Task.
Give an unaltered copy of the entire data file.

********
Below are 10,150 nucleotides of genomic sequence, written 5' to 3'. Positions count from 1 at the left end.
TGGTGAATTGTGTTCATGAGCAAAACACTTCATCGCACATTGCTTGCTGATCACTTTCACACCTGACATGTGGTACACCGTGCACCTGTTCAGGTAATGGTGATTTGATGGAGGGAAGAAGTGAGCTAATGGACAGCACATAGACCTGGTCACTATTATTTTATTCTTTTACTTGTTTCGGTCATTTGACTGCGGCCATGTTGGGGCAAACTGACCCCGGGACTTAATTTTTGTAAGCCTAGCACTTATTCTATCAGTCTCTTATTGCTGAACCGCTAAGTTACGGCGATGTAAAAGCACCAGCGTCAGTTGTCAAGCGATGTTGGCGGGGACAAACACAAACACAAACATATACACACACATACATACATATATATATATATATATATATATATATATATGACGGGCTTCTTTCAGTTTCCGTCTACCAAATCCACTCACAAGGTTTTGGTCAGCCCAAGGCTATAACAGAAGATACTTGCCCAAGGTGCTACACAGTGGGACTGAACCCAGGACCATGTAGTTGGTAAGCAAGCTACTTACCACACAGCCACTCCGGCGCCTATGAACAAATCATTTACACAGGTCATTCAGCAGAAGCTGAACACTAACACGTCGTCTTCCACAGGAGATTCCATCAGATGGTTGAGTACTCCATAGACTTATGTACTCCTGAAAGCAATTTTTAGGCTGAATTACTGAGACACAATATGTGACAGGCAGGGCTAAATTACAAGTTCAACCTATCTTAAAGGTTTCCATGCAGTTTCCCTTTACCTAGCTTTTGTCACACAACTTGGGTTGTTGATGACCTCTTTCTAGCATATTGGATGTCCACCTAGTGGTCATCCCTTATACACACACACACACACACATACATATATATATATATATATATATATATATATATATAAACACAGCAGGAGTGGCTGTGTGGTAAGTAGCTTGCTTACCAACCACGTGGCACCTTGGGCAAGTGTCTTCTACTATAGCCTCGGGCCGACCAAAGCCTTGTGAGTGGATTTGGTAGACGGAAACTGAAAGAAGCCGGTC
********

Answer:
Below are 10,150 nucleotides of genomic sequence, written 5' to 3'. Positions count from 1 at the left end.
TGGTGAATTGTGTTCATGAGCAAAACACTTCATCGCACATTGCTTGCTGATCACTTTCACACCTGACATGTGGTACACCGTGCACCTGTTCAGGTAATGGTGATTTGATGGAGGGAAGAAGTGAGCTAATGGACAGCACATAGACCTGGTCACTATTATTTTATTCTTTTACTTGTTTCGGTCATTTGACTGCGGCCATGTTGGGGCAAACTGACCCCGGGACTTAATTTTTGTAAGCCTAGCACTTATTCTATCAGTCTCTTATTGCTGAACCGCTAAGTTACGGCGATGTAAAAGCACCAGCGTCAGTTGTCAAGCGATGTTGGCGGGGACAAACACAAACACAAACATATACACACACATACATACATATATATATATATATATATATATATATATATGACGGGCTTCTTTCAGTTTCCGTCTACCAAATCCACTCACAAGGTTTTGGTCAGCCCAAGGCTATAACAGAAGATACTTGCCCAAGGTGCTACACAGTGGGACTGAACCCAGGACCATGTAGTTGGTAAGCAAGCTACTTACCACACAGCCACTCCGGCGCCTATGAACAAATCATTTACACAGGTCATTCAGCAGAAGCTGAACACTAACACGTCGTCTTCCACAGGAGATTCCATCAGATGGTTGAGTACTCCATAGACTTATGTACTCCTGAAAGCAATTTTTAGGCTGAATTACTGAGACACAATATGTGACAGGCAGGGCTAAATTACAAGTTCAACCTATCTTAAAGGTTTCCATGCAGTTTCCCTTTACCTAGCTTTTGTCACACAACTTGGGTTGTTGATGACCTCTTTCTAGCATATTGGATGTCCACCTAGTGGTCATCCCTTATACACACACACACACACACATACATATATATATATATATATATATATATATATATATAAACACAGCAGGAGTGGCTGTGTGGTAAGTAGCTTGCTTACCAACCACGTGGCACCTTGGGCAAGTGTCTTCTACTATAGCCTCGGGCCGACCAAAGCCTTGTGAGTGGATTTGGTAGACGGAAACTGAAAGAAGCCGGTC